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The Jeffersonian cyclopedia;

a comprehensive collection of the views of Thomas Jefferson classified and arranged in alphabetical order under nine thousand titles relating to government, politics, law, education, political economy, finance, science, art, literature, religious freedom, morals, etc.;
3 occurrences of jefferson cyclopedia
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6421. PARTIES, Birth of.—
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3 occurrences of jefferson cyclopedia
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6421. PARTIES, Birth of.—

At the
formation of our government, many had formed
their political opinions on European writings
and practices, believing the experience of old
countries, and especially of England, abusive as
it was, to be a safer guide than mere theory.
The doctrines of Europe were, that men in
numerous associations cannot be restrained
within the limits of order and justice, but by
forces physical and moral, wielded over them
by authorities independent of their will. Hence
their organization of kings, hereditary nobles,
and priests. Still further to constrain the brute
force of the people, they deem it necessary to
keep them down by hard labor, poverty and ignorance,
and to take from them, as from bees,
so much of their earnings, as that unremitting
labor shall be necessary to obtain a sufficient
surplus barely to sustain a scanty and miserable
life. And these earnings they apply to maintain
their privileged orders in splendor and idleness,
to fascinate the eyes of the people, and
excite in them an humble adoration and submission,
as to an order of superior beings. Although
few among us had gone all these lengths
of opinion, yet many had advanced, some more,
some less, on the way. And in the convention
which formed our government, they endeavored
to draw the cords of power as tight as they
could obtain them, to lessen the dependence of
the general functionaries on their constituents,
to subject to them those of the States, and to
weaken their means of maintaining the steady
equilibrium which the majority of the convention
had deemed salutary for both branches,
general and local. To recover, therefore, in
practice the powers which the nation had refused,
and to warp to their own wishes those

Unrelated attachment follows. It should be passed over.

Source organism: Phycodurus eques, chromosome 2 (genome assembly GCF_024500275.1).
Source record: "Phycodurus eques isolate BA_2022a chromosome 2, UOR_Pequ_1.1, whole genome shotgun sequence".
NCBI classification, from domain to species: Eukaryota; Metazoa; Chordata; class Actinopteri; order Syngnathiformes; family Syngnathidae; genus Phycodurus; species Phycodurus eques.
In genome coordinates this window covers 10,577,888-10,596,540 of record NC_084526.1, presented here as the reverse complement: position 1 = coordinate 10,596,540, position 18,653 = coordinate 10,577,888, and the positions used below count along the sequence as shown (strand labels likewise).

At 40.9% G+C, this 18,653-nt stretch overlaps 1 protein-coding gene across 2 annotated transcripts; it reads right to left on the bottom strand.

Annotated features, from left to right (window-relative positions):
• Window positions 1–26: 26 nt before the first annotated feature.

actually given, was the steady object of the Federal
party. Ours, on the contrary, was to maintain
the will of the majority of the convention,
and of the people themselves. We believed,
with them, that man was a rational animal, endowed
by nature with rights, and with an innate
sense of justice; and that he could be restrained
from wrong and protected in right, by moderate
powers, confided to persons of his own choice,
and held to their duties by dependence on his
own will. We believed that the complicated
organization of kings, nobles, and priests, was
not the wisest nor best to effect the happiness
of associated man; that wisdom and virtue were
not hereditary; that the trappings of such a
machinery, consumed by their expense, those
earnings of industry, they were meant to protect,
and, by the inequalities they produced, exposed
liberty to sufferance. We believed that
men, enjoying in ease and security the full
fruits of their own industry, enlisted by all their
interests on the side of law and order, habituated
to think for themselves, and to follow their
reason as their guide, would be more easily and
safely governed, than with minds nourished in
error, and vitiated and debased, as in Europe,
by ignorance, indigence and oppression. The
cherishment of the people then was our principle,
the fear and distrust of them, that of the
other party. Composed, as we were, of the
landed and laboring interests of the country, we
could not be less anxious for a government of
law and order than were the inhabitants of the
cities, the strongholds of federalism. And
whether our efforts to save the principles and
form of our Constitution have not been salutary,
let the present republ can freedom, order
and prosperity of our country determine.—
To William Johnson. Washington ed. vii, 290. Ford ed., x, 226.
(M. June, 1823)